Even though I was able to full-fill one part of that dream by owning a horse when I hit 40, my closet dream never came close to flourishing. 

The day I became a horse owner!

The day I became a horse owner!


Recently a young girl died. We never met. During her last year she charged fearlessly forward against all the odds. She had a bucket list and determination. 

Read her amazing story here. Bring tissues.

She started a charity for cancer and lived as fully as she could given all the set-backs that she experienced. 

Her charity, Willberry the Wonder Pony involved the story of the  stuffed pony who had his own blog written from his perspective. They went everywhere together,  and he even went around Badminton, one of the greatest 4* events in the world. I was there this past May and was lucky to catch Ben's round as they went by.

While Hannah got sicker and sicker with bone cancer and other complications no one should go through, she also became more brave, courageous and inspirational with her fight to #kickingcancersbutt. She wanted to ensure no other kid experienced the depth of pain she endured. 

This past August at the tender age of 17, she moved on to greener pastures and died from her illness after a 18 month fight.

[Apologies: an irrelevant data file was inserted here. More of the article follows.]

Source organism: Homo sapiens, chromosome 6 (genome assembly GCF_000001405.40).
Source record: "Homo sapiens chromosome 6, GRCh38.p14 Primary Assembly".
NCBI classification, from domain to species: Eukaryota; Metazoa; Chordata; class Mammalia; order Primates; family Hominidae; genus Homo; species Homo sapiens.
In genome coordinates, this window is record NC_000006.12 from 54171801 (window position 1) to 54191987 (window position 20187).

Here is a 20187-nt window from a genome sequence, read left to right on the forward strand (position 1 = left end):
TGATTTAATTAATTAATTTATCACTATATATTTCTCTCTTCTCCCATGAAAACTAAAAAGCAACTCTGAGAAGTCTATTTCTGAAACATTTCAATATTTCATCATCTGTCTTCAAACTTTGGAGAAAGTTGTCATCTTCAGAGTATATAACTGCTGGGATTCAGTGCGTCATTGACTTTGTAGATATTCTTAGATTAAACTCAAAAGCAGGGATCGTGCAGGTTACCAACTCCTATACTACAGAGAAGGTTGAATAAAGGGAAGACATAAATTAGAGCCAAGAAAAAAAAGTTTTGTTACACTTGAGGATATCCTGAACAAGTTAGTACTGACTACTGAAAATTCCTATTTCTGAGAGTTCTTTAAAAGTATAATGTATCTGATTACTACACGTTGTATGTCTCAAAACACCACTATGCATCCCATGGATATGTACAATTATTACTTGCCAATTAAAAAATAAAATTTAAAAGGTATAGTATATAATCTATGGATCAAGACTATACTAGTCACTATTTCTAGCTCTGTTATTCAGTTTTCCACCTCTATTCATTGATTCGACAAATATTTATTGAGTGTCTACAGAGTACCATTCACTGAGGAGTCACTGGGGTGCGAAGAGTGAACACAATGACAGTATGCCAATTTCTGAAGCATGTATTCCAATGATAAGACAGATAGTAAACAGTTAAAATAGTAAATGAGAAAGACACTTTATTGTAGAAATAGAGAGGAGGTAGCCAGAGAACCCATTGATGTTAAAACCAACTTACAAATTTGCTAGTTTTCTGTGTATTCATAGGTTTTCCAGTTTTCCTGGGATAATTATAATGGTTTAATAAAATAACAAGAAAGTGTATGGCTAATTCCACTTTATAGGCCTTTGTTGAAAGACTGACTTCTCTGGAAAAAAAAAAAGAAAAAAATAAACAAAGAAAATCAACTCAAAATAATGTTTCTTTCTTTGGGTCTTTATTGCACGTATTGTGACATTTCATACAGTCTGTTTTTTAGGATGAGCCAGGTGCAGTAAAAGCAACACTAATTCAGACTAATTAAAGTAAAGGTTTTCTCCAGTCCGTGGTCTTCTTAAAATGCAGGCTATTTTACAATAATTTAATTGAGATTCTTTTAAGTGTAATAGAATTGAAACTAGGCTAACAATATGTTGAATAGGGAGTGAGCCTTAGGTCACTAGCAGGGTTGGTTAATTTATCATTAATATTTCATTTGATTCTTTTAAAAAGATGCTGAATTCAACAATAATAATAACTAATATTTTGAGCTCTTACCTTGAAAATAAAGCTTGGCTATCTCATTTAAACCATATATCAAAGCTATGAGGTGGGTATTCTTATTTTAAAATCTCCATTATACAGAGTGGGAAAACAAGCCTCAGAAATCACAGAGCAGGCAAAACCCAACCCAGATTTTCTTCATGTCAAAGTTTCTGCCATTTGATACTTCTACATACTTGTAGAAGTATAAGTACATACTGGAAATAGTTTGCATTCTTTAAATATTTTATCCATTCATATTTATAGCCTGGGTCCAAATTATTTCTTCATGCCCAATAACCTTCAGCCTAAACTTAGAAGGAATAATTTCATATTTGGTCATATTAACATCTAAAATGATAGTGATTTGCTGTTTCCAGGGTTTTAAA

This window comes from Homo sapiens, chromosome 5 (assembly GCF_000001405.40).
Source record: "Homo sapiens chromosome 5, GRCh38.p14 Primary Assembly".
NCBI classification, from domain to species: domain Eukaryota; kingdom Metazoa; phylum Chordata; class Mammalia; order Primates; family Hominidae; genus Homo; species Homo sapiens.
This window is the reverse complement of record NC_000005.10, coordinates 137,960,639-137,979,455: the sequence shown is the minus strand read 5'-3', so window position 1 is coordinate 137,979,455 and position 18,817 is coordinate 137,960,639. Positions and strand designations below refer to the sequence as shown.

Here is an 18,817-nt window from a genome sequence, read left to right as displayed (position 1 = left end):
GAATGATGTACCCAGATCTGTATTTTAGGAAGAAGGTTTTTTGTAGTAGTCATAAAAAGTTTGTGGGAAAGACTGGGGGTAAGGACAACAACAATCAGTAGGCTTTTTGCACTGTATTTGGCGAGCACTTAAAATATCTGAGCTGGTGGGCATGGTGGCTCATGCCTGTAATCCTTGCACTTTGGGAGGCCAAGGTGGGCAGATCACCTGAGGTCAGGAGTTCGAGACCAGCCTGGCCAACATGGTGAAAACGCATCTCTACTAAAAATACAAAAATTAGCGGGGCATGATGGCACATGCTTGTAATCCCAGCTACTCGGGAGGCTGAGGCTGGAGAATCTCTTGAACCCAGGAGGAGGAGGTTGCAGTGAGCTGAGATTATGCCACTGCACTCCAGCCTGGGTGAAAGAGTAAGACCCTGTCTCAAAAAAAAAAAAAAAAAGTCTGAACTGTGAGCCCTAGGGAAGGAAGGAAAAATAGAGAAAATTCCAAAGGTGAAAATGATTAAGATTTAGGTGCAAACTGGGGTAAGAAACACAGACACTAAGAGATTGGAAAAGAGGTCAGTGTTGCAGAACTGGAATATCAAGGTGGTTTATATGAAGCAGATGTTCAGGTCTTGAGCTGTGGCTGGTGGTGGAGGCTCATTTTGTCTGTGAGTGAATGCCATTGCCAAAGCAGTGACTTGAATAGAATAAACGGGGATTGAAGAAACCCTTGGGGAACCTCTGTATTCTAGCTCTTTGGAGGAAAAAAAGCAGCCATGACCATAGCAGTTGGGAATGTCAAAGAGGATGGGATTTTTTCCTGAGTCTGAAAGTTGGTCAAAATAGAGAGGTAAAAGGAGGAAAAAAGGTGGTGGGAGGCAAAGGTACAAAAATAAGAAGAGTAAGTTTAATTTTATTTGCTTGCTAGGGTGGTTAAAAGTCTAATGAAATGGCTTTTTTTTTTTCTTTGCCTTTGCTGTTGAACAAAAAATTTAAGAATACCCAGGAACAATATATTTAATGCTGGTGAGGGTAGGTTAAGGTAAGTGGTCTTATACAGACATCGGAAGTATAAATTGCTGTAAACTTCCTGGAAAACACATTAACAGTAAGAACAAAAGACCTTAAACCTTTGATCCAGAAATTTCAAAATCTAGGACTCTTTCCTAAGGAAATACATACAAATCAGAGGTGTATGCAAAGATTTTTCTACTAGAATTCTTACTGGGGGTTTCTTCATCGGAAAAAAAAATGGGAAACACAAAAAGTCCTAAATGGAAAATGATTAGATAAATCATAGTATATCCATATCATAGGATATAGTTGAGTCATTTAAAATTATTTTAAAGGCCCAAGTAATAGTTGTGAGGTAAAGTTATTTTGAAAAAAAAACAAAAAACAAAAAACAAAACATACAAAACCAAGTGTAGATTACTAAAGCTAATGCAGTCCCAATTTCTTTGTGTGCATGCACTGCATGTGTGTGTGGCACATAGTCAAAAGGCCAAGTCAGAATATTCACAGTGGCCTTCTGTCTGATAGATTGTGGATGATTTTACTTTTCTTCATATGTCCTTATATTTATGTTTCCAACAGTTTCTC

She left a legacy.  The sad passing of her death inspired many, including some older women to do something MORE.  If this young girl can face the horrors of her immense challenges with such optimism and positivity, then they thought 'so can we'. They got creative and "what would really challenge us and raise some money"??

And the wobbleberry challenge was born.

Because of Hannah Francis I get to full-fill a child-hood dream I never ever thought remotely possible. 

I'm going to event. 

Yes, I'm going after a far flung dream and the best part is raising money so a sick child can full-fill their horsey wish bringing some much deserved light to their life.

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What is a wobbleberry you ask?  

Generally someone over the age of  40 who is either unfit and or wimpy( my category). Most of us have done minimal to no jumping, can be a basket of nerves in the saddle and want to do something more.